b. 1960, Durban, South Africa
South African artist Zwelethu Mthethwa holds a diploma in fine arts from the Michaelis School of Fine Art, University of Cape Town, and received a MFA in imaging arts in 1989 from the Rochester Institute of Technology, NY, on a Fulbright scholarship. A few years after returning to South Africa, Mthethwa became a lecturer on photography and drawing at his alma mater. Since 1999, Mthethwa has devoted himself full-time to his photographic practice.
Mthethwa is predominantly known for his bold, large-format, color images of marginalized communities facing social or political hardships in South Africa. His style of portraiture situates his subjects intimately in the context of their work or homes, environments that often appear impoverished or neglected. But rather than portraying an exotic or lesser “other,” as has so often been the case with portraits of Africans, the artist collaborates with his subjects and creates images that emphasize their humanity and agency.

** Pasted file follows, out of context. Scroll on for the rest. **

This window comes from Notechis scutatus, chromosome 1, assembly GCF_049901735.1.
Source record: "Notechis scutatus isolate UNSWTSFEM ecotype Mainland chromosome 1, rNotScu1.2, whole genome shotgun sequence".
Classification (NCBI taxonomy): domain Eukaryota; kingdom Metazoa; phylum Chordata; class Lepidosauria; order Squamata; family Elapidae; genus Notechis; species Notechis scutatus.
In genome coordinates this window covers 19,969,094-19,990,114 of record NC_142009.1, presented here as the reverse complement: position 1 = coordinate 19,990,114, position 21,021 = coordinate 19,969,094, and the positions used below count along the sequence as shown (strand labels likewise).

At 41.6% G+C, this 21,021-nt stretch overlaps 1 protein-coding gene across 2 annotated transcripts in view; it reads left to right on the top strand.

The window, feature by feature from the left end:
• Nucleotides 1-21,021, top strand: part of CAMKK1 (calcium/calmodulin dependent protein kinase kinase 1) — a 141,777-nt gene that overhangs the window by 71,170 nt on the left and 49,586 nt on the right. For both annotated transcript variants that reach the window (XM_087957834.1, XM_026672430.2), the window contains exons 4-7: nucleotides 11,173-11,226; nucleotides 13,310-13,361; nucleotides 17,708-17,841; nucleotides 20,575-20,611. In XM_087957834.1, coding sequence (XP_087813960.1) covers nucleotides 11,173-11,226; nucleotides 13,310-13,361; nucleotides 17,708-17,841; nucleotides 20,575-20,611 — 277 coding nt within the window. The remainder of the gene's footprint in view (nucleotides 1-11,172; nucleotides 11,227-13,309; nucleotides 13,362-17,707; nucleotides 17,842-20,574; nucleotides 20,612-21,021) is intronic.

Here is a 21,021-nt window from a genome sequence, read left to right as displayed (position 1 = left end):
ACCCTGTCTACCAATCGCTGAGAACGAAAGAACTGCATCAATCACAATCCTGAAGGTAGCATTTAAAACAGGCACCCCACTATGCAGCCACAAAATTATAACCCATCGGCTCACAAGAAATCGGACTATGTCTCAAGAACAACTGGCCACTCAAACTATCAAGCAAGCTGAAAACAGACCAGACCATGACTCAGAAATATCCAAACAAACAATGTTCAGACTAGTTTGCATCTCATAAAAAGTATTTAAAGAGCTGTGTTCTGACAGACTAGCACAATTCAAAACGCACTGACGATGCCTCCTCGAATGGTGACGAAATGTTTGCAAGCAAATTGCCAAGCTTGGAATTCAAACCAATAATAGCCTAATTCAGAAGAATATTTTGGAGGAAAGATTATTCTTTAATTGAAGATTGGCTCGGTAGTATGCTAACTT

A nationally and internationally recognized artist, Mthethwa has had extensive solo exhibitions in the United States, Europe, and South Africa, including Zwelethu Mthethwa, The Baltimore Museum of Art, MD (2012); Zwelethu Mthethwa: Sugar Cane (2003–2007), John Hope Franklin Center, Duke University, Durham, NC (2012); Zwelethu Mthethwa: Inner Views, The Studio Museum in Harlem, New York (2010); Zwelethu Mthethwa: Gold Miners, Jack Shainman Gallery, New York (2006); and Paris Pour Escale, Musée d’Art Moderne de la Ville de Paris (1999). His work was represented in Impressions from South Africa, 1965 to Now, The Museum of Modern Art, New York (2011); Snap Judgments: New Positions in Contemporary African Photography, International Center of Photography, New York (2006); Africa Remix: Contemporary Art of a Continent, Museum Kunstpalast, Düsseldorf (2004, traveled); and The Short Century: Independence and Liberation Movements in Africa 1945–1994, Museum Villa Stuck, Munich (2001, traveled). Mthethwa also participated in the 51st Venice Biennale (2005) and 8th Bienal de La Habana (2004). He lives and works in Cape Town.